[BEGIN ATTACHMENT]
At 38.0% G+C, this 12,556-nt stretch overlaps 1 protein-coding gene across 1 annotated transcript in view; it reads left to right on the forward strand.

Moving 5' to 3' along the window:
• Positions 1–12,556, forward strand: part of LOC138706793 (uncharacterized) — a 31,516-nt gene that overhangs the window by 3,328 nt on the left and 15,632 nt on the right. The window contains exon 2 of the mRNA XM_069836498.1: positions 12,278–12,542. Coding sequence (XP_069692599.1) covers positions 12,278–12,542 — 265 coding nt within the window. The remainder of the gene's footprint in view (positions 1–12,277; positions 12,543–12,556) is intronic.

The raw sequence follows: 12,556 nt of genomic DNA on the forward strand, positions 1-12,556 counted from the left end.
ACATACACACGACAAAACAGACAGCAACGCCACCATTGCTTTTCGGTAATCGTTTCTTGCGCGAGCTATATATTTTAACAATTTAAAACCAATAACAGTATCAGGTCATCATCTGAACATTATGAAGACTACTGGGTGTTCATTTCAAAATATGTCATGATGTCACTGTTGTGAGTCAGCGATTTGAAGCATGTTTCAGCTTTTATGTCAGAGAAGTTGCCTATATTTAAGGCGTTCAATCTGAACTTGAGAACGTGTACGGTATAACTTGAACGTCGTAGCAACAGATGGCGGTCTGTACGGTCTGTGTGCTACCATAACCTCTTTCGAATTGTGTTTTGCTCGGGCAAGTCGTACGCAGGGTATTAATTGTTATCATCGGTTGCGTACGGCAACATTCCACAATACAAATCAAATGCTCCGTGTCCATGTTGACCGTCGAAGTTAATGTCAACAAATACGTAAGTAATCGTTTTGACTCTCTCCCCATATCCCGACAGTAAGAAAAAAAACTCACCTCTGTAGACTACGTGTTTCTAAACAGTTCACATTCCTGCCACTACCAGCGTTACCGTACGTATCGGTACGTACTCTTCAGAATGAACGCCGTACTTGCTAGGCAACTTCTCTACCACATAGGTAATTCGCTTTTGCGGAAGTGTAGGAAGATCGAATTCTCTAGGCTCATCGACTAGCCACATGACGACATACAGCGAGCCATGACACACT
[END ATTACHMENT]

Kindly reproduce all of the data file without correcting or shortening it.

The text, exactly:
At 38.0% G+C, this 12,556-nt stretch overlaps 1 protein-coding gene across 1 annotated transcript in view; it reads left to right on the forward strand.

Moving 5' to 3' along the window:
• Positions 1–12,556, forward strand: part of LOC138706793 (uncharacterized) — a 31,516-nt gene that overhangs the window by 3,328 nt on the left and 15,632 nt on the right. The window contains exon 2 of the mRNA XM_069836498.1: positions 12,278–12,542. Coding sequence (XP_069692599.1) covers positions 12,278–12,542 — 265 coding nt within the window. The remainder of the gene's footprint in view (positions 1–12,277; positions 12,543–12,556) is intronic.

The raw sequence follows: 12,556 nt of genomic DNA on the forward strand, positions 1-12,556 counted from the left end.
ACATACACACGACAAAACAGACAGCAACGCCACCATTGCTTTTCGGTAATCGTTTCTTGCGCGAGCTATATATTTTAACAATTTAAAACCAATAACAGTATCAGGTCATCATCTGAACATTATGAAGACTACTGGGTGTTCATTTCAAAATATGTCATGATGTCACTGTTGTGAGTCAGCGATTTGAAGCATGTTTCAGCTTTTATGTCAGAGAAGTTGCCTATATTTAAGGCGTTCAATCTGAACTTGAGAACGTGTACGGTATAACTTGAACGTCGTAGCAACAGATGGCGGTCTGTACGGTCTGTGTGCTACCATAACCTCTTTCGAATTGTGTTTTGCTCGGGCAAGTCGTACGCAGGGTATTAATTGTTATCATCGGTTGCGTACGGCAACATTCCACAATACAAATCAAATGCTCCGTGTCCATGTTGACCGTCGAAGTTAATGTCAACAAATACGTAAGTAATCGTTTTGACTCTCTCCCCATATCCCGACAGTAAGAAAAAAAACTCACCTCTGTAGACTACGTGTTTCTAAACAGTTCACATTCCTGCCACTACCAGCGTTACCGTACGTATCGGTACGTACTCTTCAGAATGAACGCCGTACTTGCTAGGCAACTTCTCTACCACATAGGTAATTCGCTTTTGCGGAAGTGTAGGAAGATCGAATTCTCTAGGCTCATCGACTAGCCACATGACGACATACAGCGAGCCATGACACACT